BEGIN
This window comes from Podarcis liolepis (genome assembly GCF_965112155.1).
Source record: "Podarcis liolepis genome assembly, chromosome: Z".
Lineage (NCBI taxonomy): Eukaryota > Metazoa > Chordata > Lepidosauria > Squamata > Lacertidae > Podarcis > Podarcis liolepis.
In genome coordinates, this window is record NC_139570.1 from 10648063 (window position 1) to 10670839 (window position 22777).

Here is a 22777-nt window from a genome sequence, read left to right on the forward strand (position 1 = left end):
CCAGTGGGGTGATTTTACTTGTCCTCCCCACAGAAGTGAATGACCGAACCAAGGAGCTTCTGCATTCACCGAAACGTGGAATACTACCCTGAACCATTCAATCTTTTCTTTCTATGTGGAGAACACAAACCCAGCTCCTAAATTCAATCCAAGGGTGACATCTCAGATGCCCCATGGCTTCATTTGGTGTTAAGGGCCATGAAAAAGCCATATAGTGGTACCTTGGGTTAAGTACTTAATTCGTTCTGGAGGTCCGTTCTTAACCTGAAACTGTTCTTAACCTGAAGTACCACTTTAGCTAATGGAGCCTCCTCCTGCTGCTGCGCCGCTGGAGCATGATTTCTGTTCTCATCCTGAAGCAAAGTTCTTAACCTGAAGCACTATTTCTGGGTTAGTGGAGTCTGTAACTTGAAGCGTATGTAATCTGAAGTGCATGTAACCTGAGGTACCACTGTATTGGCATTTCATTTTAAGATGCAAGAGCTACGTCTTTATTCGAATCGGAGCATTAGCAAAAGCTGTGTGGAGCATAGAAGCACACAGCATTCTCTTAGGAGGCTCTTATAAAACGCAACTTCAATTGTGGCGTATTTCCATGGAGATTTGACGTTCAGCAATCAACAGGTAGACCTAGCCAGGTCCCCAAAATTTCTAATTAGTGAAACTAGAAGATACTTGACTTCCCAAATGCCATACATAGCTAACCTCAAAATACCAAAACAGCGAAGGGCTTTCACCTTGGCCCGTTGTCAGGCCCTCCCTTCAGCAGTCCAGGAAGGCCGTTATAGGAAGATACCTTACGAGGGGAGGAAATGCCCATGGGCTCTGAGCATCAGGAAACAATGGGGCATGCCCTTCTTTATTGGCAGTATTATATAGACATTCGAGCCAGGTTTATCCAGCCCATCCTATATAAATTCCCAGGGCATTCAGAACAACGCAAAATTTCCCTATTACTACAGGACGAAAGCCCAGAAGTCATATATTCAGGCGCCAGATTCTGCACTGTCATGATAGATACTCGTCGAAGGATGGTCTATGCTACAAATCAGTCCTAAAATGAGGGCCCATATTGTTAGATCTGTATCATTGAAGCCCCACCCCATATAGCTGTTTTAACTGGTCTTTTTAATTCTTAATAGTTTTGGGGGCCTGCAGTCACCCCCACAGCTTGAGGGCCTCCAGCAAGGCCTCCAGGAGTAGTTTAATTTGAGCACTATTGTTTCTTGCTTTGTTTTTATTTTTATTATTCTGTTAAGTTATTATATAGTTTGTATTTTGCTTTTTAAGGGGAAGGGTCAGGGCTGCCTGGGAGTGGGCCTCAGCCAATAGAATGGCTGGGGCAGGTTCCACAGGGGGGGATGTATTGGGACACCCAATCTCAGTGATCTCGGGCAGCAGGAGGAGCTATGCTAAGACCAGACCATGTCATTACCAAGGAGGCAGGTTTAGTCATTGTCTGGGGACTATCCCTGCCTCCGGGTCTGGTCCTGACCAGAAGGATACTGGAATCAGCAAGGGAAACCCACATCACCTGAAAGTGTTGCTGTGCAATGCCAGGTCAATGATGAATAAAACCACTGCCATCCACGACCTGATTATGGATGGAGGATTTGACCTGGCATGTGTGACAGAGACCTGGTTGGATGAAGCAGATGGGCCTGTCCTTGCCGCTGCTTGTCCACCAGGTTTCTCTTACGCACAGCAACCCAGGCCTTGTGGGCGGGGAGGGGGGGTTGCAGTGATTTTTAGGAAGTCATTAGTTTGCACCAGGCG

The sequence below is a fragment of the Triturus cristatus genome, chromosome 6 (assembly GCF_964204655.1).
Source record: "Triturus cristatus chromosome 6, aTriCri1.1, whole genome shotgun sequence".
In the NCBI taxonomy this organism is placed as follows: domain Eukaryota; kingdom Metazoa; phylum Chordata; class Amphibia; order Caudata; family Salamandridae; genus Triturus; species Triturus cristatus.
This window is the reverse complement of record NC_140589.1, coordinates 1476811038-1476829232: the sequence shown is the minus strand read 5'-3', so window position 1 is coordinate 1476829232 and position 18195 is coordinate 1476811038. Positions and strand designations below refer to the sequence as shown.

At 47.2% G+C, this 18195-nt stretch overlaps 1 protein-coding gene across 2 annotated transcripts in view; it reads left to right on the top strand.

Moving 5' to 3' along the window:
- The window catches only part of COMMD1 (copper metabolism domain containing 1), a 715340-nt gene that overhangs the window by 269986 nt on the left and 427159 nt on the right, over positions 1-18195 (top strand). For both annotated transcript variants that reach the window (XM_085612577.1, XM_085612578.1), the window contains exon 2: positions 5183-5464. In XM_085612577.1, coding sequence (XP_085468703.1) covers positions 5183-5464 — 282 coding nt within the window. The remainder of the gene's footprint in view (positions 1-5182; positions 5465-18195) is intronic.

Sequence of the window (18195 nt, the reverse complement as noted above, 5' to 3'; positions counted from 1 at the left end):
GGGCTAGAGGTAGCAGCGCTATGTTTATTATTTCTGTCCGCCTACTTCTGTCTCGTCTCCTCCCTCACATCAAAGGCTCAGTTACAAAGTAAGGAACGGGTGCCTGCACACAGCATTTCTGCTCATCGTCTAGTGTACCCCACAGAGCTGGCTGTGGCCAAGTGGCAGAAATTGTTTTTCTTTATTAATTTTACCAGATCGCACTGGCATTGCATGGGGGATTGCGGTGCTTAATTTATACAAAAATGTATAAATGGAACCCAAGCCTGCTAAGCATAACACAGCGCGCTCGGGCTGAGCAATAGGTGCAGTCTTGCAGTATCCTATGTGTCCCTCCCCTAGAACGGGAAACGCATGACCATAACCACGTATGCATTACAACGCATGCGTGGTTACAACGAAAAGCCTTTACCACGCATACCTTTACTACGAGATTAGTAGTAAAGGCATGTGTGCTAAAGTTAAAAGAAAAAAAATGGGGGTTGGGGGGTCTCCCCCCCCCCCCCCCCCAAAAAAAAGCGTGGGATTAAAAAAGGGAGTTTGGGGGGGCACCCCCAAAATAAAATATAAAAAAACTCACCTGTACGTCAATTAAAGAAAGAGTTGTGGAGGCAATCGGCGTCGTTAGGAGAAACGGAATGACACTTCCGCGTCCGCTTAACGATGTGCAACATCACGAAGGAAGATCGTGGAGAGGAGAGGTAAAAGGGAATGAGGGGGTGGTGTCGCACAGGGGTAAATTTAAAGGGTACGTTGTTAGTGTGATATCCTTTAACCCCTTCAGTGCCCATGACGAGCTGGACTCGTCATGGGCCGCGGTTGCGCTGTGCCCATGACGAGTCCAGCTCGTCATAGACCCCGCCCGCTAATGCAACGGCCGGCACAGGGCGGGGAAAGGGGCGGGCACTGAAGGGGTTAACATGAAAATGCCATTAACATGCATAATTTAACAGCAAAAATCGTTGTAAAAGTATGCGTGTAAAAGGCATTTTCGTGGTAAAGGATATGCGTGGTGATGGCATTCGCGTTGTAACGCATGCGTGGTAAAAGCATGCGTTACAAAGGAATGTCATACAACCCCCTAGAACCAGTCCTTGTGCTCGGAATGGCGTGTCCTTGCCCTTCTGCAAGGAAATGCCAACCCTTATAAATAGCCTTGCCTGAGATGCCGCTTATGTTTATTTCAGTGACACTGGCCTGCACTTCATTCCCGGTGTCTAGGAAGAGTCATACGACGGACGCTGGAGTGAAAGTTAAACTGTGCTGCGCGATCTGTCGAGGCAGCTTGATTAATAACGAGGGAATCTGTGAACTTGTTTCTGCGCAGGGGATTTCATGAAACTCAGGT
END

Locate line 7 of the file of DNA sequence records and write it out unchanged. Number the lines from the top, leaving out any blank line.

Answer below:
The sequence below is a fragment of the Triturus cristatus genome, chromosome 6 (assembly GCF_964204655.1).